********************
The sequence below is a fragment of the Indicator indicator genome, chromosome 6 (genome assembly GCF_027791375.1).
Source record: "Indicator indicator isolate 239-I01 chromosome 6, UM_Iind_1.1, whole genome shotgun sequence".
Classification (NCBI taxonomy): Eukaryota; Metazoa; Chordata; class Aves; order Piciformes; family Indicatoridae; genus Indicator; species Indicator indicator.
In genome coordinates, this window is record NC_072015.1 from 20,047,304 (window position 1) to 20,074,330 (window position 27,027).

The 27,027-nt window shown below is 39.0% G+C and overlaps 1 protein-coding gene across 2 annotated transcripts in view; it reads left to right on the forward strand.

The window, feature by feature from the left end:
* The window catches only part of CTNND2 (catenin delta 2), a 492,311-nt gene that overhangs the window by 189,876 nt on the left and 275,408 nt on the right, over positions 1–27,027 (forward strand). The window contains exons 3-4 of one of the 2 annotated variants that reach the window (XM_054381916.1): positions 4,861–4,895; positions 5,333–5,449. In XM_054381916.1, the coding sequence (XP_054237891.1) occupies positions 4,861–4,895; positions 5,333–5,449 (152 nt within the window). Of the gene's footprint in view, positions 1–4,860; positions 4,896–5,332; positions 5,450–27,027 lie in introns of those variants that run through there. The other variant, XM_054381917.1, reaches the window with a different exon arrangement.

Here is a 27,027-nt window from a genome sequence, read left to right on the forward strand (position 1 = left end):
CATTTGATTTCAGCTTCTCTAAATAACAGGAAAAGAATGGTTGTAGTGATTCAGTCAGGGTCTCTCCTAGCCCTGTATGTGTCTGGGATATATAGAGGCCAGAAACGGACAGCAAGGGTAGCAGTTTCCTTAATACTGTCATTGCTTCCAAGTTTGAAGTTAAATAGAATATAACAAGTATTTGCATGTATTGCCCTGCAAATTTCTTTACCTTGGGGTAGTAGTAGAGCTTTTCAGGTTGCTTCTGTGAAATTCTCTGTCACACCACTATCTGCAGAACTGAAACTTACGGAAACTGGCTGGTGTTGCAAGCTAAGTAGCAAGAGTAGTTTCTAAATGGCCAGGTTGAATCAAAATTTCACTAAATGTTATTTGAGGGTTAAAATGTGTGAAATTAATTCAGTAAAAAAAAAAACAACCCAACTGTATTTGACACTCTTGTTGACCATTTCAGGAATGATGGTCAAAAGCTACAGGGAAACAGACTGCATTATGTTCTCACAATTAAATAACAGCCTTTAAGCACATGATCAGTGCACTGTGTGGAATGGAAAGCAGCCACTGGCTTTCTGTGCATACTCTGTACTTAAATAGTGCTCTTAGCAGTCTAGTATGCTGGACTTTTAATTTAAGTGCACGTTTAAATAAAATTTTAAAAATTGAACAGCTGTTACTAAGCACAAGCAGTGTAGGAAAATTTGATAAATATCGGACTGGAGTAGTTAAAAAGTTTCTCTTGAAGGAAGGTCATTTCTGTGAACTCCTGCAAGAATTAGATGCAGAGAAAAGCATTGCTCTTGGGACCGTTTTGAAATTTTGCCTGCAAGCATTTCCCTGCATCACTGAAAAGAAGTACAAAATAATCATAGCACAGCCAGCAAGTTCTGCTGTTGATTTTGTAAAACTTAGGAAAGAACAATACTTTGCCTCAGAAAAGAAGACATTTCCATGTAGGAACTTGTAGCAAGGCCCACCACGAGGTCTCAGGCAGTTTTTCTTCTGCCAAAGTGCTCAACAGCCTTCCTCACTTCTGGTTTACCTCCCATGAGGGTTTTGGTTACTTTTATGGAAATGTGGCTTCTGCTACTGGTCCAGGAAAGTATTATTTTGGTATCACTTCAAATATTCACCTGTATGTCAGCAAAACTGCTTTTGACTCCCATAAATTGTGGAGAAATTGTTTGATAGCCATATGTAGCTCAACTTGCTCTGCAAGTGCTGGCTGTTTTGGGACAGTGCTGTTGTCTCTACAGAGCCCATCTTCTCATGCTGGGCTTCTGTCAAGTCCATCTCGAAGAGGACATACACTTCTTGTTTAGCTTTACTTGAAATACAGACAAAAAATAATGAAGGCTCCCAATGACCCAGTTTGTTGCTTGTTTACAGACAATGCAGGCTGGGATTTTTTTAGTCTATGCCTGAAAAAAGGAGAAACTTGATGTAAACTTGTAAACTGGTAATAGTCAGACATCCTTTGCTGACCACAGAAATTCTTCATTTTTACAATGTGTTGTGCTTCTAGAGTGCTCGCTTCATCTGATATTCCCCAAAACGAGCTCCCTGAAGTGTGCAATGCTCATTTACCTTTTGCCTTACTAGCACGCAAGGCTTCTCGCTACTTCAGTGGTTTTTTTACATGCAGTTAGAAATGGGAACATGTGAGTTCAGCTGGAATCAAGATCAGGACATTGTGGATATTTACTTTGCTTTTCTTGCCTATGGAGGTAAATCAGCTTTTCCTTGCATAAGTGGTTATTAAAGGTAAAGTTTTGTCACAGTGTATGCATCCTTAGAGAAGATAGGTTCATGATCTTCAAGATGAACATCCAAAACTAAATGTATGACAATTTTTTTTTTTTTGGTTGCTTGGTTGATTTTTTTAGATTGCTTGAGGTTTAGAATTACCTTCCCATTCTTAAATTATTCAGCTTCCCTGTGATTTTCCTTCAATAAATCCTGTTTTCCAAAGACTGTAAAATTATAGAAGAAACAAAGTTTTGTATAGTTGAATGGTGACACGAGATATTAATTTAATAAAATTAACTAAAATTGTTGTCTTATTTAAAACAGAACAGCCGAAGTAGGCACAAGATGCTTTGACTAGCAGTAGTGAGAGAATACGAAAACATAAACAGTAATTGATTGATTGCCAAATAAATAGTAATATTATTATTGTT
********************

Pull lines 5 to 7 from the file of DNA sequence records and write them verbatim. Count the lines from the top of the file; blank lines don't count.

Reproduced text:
The 27,027-nt window shown below is 39.0% G+C and overlaps 1 protein-coding gene across 2 annotated transcripts in view; it reads left to right on the forward strand.

The window, feature by feature from the left end:
* The window catches only part of CTNND2 (catenin delta 2), a 492,311-nt gene that overhangs the window by 189,876 nt on the left and 275,408 nt on the right, over positions 1–27,027 (forward strand). The window contains exons 3-4 of one of the 2 annotated variants that reach the window (XM_054381916.1): positions 4,861–4,895; positions 5,333–5,449. In XM_054381916.1, the coding sequence (XP_054237891.1) occupies positions 4,861–4,895; positions 5,333–5,449 (152 nt within the window). Of the gene's footprint in view, positions 1–4,860; positions 4,896–5,332; positions 5,450–27,027 lie in introns of those variants that run through there. The other variant, XM_054381917.1, reaches the window with a different exon arrangement.